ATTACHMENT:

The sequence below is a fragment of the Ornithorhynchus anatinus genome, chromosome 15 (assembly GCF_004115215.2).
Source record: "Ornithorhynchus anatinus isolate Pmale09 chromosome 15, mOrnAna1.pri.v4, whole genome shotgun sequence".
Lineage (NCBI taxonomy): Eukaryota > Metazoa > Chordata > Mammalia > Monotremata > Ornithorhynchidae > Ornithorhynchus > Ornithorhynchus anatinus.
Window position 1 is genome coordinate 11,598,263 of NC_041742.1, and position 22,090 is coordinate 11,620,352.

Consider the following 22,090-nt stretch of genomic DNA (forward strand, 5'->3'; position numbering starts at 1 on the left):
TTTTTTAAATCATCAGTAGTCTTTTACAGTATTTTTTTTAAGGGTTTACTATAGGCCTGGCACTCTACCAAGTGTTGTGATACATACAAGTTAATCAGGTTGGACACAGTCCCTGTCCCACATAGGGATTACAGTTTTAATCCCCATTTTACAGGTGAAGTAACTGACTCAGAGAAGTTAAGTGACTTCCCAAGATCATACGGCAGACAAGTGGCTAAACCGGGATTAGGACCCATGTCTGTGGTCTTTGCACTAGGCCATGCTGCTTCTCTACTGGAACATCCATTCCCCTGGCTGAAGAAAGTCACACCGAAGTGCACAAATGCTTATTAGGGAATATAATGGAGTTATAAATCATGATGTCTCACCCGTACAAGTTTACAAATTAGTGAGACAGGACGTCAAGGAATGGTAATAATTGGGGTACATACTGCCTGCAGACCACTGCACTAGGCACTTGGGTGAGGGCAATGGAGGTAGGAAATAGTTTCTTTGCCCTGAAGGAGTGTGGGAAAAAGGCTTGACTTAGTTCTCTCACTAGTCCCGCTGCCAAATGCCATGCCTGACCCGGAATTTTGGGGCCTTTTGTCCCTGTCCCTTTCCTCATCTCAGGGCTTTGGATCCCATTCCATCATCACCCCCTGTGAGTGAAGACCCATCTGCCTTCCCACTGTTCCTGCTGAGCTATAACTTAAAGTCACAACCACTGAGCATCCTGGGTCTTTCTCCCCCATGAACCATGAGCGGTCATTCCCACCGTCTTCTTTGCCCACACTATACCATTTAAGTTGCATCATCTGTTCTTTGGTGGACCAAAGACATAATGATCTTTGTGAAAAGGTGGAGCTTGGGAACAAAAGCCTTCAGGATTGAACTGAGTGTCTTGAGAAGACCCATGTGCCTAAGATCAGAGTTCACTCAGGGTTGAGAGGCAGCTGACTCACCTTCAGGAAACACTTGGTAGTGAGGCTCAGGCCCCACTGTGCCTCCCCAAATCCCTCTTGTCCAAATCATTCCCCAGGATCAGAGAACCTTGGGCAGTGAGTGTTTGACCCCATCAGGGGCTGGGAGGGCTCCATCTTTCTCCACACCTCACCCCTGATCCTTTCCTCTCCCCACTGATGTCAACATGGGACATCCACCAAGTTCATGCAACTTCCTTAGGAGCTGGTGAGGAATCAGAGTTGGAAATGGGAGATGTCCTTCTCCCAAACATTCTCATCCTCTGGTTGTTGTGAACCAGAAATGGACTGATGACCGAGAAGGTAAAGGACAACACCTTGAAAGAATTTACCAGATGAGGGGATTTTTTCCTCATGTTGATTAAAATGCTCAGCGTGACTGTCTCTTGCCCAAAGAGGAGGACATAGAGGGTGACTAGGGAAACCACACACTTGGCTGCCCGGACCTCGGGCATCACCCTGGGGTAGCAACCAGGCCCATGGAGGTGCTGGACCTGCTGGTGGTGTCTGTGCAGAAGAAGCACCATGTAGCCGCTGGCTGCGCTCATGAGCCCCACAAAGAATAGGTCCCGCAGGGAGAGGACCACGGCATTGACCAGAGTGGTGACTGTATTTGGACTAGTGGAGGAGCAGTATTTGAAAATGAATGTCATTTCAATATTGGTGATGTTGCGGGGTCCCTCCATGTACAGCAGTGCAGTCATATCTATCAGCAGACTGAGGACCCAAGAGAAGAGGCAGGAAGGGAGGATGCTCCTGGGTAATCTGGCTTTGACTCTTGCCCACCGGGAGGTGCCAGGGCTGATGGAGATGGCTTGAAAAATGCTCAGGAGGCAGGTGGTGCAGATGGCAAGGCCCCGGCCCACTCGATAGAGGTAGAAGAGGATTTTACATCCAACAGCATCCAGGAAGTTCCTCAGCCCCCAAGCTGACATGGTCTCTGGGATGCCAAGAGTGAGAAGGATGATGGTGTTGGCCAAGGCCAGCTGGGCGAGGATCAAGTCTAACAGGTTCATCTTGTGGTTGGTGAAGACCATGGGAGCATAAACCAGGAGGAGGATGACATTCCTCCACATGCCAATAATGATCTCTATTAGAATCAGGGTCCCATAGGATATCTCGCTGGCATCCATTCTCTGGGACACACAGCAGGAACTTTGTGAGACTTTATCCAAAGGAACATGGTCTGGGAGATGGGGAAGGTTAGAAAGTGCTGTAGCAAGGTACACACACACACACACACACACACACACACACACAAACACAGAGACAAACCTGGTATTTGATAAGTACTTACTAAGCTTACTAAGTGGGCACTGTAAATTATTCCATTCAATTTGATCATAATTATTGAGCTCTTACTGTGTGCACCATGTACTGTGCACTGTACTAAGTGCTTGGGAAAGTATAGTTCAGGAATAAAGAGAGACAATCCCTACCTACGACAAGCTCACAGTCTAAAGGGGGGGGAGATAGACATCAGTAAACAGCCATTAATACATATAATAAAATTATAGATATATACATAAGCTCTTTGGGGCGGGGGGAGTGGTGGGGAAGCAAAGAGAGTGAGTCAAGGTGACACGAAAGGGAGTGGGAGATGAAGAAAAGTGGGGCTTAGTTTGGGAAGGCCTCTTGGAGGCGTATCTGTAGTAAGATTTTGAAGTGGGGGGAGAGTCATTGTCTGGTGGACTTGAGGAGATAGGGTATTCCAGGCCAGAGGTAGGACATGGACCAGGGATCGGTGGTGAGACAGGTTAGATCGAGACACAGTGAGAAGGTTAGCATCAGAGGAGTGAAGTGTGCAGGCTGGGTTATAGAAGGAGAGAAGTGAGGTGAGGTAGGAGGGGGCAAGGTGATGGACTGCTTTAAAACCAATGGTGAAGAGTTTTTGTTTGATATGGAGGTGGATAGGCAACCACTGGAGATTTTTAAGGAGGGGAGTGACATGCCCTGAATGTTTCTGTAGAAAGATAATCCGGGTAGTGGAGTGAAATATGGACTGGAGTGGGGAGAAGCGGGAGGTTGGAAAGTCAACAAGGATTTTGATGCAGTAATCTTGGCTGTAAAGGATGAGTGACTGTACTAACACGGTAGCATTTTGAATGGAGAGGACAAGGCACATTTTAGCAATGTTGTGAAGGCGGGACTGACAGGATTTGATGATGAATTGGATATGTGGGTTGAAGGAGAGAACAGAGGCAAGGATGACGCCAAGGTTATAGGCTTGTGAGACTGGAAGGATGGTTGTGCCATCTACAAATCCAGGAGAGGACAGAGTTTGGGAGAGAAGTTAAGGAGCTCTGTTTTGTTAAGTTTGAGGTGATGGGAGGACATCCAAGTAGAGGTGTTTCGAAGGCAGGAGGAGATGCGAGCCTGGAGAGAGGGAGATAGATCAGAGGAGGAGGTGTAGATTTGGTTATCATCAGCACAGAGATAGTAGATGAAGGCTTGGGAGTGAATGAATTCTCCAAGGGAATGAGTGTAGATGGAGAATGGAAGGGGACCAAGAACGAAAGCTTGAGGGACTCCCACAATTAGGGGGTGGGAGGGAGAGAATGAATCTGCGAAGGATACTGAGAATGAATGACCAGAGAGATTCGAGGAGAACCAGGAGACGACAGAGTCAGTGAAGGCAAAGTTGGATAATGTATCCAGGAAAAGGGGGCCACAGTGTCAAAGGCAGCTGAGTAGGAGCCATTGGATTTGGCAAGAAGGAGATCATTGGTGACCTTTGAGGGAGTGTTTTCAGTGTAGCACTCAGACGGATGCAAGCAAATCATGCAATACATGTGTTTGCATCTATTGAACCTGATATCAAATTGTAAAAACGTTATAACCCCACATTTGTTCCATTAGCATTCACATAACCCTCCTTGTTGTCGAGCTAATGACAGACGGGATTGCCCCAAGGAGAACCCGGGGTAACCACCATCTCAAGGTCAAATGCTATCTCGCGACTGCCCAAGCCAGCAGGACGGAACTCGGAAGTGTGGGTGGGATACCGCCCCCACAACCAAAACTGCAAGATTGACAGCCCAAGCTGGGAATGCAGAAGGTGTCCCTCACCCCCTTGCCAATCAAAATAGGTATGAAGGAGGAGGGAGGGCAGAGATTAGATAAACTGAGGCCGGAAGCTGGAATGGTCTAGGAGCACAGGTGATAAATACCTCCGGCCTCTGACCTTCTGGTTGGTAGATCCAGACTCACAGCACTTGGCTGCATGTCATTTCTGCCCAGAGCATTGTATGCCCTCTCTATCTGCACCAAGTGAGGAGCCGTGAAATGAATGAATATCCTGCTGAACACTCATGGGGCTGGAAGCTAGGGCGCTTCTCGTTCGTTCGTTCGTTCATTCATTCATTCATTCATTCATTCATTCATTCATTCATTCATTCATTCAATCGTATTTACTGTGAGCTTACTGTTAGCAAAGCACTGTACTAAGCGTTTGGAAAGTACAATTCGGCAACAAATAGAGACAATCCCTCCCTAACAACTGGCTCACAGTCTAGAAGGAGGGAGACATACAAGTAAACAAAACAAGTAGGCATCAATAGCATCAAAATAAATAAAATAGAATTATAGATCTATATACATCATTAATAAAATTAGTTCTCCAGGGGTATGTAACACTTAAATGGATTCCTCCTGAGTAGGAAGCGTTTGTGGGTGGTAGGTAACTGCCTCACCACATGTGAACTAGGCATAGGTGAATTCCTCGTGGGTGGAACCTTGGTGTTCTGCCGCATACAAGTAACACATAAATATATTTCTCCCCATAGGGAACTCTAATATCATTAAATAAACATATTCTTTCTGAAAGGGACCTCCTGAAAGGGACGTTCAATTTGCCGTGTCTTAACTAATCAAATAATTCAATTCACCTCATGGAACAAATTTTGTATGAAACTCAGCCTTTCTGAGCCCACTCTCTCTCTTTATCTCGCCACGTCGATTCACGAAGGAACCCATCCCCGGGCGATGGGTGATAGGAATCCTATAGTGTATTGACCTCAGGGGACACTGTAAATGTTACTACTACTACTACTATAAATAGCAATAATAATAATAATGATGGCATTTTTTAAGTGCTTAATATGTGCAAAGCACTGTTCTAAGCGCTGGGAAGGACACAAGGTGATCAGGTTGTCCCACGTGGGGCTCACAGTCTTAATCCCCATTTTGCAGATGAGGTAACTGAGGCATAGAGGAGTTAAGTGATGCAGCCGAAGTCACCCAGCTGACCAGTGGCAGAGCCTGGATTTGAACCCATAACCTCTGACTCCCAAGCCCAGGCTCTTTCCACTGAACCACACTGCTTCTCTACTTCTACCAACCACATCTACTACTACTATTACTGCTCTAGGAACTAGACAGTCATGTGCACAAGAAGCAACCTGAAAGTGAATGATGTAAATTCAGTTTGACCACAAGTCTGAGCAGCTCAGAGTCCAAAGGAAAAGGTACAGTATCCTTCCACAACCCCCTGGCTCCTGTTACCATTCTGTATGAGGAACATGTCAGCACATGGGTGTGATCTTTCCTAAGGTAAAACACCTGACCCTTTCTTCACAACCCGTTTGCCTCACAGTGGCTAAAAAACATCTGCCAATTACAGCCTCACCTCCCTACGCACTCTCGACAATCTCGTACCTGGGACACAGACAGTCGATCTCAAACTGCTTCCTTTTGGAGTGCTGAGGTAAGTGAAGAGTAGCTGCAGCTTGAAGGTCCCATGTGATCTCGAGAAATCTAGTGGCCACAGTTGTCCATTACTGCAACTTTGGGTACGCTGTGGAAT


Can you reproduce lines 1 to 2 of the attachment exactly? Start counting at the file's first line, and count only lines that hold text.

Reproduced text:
The sequence below is a fragment of the Ornithorhynchus anatinus genome, chromosome 15 (assembly GCF_004115215.2).
Source record: "Ornithorhynchus anatinus isolate Pmale09 chromosome 15, mOrnAna1.pri.v4, whole genome shotgun sequence".